Geographic Variation in Forest Trees is the first book to examine this subject from a world-wide perspective. Following a historical review, the author discusses population genetic theory and genetic systems of native North American tree species as they interact with environments in the major climatic regions in the world. He then demonstrates how this knowledge is used to guide seed zoning and seed transfer in silviculture, basing much of his discussion on models developed in Scandinavia and North America. In the final chapter, the author addresses the issue of genetic conservation -- a subject of great concern in the face of accelerated forest destruction, industrial pollution, and climatic change.
This comprehensive, well-researched book makes a significant contribution to the knowledge of one of our most important renewable natural resources.
There are redwoods in California that were ancient by the time Columbus first landed, and pines still alive that germinated around the time humans invented writing. There are Douglas firs as tall as skyscrapers, and a banyan tree in Calcutta as big as a football field.
From the tallest to the smallest, trees inspire wonder in all of us, and in The Tree, Colin Tudge travels around the world—throughout the United States, the Costa Rican rain forest, Panama and Brazil, India, New Zealand, China, and most of Europe—bringing to life stories and facts about the trees around us: how they grow old, how they eat and reproduce, how they talk to one another (and they do), and why they came to exist in the first place. He considers the pitfalls of being tall; the things that trees produce, from nuts and rubber to wood; and even the complicated debt that we as humans owe them.
Tudge takes us to the Amazon in flood, when the water is deep enough to submerge the forest entirely and fish feed on fruit while river dolphins race through the canopy. He explains the “memory” of a tree: how those that have been shaken by wind grow thicker and sturdier, while those attacked by pests grow smaller leaves the following year; and reveals how it is that the same trees found in the United States are also native to China (but not Europe).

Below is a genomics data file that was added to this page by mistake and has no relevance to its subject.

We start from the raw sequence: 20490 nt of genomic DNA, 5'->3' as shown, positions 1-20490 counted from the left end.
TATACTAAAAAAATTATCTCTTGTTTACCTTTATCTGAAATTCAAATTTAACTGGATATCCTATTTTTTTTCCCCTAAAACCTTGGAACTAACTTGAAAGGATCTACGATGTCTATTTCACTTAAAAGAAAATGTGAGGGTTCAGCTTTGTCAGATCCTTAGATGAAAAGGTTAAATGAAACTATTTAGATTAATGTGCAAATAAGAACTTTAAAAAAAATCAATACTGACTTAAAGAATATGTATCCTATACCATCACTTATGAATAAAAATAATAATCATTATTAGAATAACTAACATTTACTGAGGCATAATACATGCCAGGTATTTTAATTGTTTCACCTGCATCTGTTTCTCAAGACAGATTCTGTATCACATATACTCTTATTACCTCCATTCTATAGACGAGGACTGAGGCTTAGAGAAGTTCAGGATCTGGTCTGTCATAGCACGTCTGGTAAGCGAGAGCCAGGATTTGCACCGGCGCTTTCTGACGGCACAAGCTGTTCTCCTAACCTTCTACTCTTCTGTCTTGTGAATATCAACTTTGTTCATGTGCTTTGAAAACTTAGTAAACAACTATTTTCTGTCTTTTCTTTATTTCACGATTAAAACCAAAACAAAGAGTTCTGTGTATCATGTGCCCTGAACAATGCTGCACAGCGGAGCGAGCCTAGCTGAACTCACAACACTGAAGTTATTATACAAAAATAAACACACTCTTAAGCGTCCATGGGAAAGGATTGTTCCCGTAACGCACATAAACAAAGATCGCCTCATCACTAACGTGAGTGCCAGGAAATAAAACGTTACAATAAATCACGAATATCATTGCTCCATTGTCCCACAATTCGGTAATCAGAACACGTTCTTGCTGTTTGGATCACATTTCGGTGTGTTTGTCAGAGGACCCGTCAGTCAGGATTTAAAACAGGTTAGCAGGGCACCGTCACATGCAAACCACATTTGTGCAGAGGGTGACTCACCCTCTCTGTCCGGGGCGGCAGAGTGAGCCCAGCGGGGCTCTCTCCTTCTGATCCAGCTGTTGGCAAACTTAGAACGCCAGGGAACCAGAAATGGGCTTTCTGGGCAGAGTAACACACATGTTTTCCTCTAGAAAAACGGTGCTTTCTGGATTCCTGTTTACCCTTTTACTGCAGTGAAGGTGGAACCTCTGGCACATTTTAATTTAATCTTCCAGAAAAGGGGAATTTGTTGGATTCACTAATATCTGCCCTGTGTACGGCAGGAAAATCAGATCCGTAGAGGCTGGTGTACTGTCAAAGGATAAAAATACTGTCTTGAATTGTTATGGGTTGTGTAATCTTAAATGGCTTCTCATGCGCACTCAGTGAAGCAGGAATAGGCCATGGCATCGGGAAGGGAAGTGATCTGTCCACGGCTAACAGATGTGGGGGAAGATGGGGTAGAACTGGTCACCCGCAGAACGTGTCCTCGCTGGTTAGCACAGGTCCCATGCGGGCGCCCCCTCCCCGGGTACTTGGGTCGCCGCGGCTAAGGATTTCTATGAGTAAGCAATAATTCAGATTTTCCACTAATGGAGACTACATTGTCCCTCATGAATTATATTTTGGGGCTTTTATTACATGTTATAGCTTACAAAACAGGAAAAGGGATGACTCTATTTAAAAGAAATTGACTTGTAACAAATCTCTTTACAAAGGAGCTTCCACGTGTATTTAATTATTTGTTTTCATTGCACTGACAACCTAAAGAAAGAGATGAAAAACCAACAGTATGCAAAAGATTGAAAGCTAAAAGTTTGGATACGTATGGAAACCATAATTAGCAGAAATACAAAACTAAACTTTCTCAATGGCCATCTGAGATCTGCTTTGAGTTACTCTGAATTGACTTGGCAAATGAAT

From tiny saplings to centuries-old redwoods and desert palms, from the backyards of the American heartland to the rain forests of the Amazon and the bamboo forests, Colin Tudge takes the reader on a journey through history and illuminates our ever-present but often ignored companions.
As vividly as John Krakauer puts readers on Everest, John Vaillant takes us into the heart of North America's last great forest.
Temperate and Boreal Rainforests of the World brings together leading scientists from around the world to describe the ecology and conservation of these lesser-known rainforests in an attempt to place them on par with tropical rainforests in conservation efforts. The book summarizes major scientific findings presents new computer models that were used to standardize rainforest definitions identifies regions previously not widely recognized as rainforest provides the latest estimates on rainforest extent and degree of protection explores conservation strategies
The book ends with a summary of the key ecological findings and outlines an ambitious vision of how we can conserve and manage the planet's remaining temperate and boreal rainforests in a truly ecological way that is better for nature, the climate, and ultimately our own welfare.